As variants of the Christian tradition have emerged through the centuries they have given rise to distinct versions of Christian metaphysics with divergent cosmological commitments. In the early Church, the Cappodocian fathers constructed a theological framework which focuses on the “personal” nature of reality. The personal nature of reality is central not only to understanding key theological doctrines, such as the Trinity, but also the cosmos itself. This essay explores the Cappodocian conception of the cosmos as personal both in its (...) origin and as a medium for an interpersonal relationship between God and creatures. (shrink)
The paper offers an analysis of Protagoras’ fr. DK 80 B 1 and rejects the traditional reading of Protagoras as relativist. By considering the ipsissima verba that Protagoras makes use of in his passage, it is argued that alternative interpretations are possible, of which epistemological reism and psychological individualism are proposed. On a more general level, it is discussed to what extent Protagoras’ fragment contains descriptive rather than normative claim.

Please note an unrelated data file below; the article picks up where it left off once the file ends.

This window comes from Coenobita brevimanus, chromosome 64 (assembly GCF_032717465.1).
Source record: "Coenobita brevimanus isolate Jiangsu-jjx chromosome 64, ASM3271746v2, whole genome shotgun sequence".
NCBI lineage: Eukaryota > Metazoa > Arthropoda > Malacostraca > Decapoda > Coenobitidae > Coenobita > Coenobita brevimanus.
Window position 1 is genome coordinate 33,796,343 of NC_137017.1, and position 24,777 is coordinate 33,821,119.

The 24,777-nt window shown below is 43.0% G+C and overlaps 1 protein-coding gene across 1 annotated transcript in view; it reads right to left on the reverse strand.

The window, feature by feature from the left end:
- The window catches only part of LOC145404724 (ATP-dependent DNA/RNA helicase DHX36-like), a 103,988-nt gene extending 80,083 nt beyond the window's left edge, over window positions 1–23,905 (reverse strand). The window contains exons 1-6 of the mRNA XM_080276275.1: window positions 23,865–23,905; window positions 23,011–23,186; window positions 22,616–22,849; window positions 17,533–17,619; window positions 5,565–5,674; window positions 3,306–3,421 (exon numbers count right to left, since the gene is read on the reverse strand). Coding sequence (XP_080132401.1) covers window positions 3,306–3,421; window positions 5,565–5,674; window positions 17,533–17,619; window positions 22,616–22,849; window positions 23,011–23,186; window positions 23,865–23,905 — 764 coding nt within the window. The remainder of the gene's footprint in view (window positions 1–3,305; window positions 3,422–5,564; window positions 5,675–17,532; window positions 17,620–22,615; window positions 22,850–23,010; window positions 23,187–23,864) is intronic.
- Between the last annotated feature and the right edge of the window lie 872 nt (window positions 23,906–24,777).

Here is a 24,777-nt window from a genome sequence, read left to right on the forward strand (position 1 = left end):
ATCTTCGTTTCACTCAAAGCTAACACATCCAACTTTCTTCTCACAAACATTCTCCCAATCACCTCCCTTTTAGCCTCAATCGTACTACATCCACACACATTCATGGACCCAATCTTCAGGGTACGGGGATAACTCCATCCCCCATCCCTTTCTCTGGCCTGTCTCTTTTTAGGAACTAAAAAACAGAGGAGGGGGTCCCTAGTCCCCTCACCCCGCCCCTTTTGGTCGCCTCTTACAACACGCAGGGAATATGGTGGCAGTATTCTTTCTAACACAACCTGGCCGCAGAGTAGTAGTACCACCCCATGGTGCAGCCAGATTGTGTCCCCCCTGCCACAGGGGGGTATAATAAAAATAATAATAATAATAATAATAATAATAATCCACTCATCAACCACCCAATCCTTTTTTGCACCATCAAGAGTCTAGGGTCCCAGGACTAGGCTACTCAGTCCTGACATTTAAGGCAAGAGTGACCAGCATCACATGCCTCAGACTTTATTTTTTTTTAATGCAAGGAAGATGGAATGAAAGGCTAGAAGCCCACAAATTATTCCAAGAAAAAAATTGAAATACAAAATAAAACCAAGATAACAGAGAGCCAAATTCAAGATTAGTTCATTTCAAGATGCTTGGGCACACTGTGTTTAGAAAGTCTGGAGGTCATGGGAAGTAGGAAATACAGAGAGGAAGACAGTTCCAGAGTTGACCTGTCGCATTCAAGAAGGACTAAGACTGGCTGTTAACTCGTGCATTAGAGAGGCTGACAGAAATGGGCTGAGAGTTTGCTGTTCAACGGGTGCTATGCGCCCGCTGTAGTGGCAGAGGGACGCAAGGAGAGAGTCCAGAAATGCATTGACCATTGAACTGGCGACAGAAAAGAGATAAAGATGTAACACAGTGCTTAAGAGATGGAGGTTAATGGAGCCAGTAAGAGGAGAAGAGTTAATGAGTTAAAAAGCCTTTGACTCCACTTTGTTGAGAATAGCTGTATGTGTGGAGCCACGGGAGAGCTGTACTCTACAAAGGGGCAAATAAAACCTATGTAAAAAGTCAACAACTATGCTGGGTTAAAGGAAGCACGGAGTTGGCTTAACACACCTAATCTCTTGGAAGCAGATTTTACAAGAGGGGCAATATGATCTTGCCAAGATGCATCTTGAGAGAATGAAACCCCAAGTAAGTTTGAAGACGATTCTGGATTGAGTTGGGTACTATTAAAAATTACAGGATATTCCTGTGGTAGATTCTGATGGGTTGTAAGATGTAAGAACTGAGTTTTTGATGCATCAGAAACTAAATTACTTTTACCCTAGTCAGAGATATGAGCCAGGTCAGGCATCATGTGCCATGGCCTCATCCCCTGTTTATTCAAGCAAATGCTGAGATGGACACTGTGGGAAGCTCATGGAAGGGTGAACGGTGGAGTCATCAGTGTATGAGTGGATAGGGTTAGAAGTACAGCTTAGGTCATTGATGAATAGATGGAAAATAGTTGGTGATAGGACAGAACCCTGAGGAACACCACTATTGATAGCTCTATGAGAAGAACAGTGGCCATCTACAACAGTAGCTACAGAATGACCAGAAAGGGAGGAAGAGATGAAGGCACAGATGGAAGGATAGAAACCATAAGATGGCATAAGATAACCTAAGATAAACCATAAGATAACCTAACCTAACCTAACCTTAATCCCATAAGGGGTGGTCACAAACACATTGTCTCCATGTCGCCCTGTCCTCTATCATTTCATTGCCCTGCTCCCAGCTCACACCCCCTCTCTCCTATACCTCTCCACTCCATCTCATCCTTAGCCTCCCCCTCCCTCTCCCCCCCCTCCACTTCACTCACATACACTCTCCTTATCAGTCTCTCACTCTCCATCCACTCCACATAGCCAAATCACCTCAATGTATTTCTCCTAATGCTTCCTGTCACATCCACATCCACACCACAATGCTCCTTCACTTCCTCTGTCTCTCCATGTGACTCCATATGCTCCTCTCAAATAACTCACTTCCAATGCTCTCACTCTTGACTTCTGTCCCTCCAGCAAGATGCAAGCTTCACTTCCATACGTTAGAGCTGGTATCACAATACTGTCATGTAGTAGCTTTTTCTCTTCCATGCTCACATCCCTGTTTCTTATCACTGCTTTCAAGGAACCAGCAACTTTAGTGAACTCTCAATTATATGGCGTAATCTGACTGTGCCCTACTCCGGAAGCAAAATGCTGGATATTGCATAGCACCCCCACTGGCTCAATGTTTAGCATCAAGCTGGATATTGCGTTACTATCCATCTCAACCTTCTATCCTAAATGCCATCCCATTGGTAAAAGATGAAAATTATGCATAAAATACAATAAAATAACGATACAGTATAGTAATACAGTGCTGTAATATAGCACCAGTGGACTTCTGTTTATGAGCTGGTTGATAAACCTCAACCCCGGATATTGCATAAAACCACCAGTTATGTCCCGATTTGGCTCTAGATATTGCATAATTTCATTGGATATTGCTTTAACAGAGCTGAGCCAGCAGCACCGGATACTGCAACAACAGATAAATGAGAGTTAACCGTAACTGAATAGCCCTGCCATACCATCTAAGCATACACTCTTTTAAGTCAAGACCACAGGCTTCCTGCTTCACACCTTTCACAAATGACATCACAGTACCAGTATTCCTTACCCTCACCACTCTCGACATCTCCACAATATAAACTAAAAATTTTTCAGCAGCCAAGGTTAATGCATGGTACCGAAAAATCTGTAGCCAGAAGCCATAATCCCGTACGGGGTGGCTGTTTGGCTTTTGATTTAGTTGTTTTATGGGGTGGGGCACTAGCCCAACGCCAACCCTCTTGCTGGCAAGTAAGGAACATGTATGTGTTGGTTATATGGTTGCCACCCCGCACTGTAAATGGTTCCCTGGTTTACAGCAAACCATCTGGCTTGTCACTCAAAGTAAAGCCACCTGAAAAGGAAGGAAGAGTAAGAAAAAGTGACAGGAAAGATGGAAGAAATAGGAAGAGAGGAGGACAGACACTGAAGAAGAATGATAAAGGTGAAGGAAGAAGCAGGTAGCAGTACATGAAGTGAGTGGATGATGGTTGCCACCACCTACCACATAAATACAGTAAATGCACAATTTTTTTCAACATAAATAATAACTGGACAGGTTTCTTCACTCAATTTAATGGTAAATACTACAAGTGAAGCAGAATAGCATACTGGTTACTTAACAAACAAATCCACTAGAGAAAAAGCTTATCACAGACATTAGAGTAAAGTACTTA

In a recent article1 the psychiatrist George Devereux reached the following conclusion about fr. 31: Sappho as a ‘masculine lesbian’ experiences ‘a perfect, “text-book case”, anxiety attack’, elicited by ‘a love-crisis’, viz. by the presence of a male rival for the attention of Sappho's favourite girl. He then sums up: ‘In fact, even if there existed no explicit tradition concerning Sappho's lesbianism, her reaction to her male rival would represent for the psychiatrist prima facie evidence of her perversion’.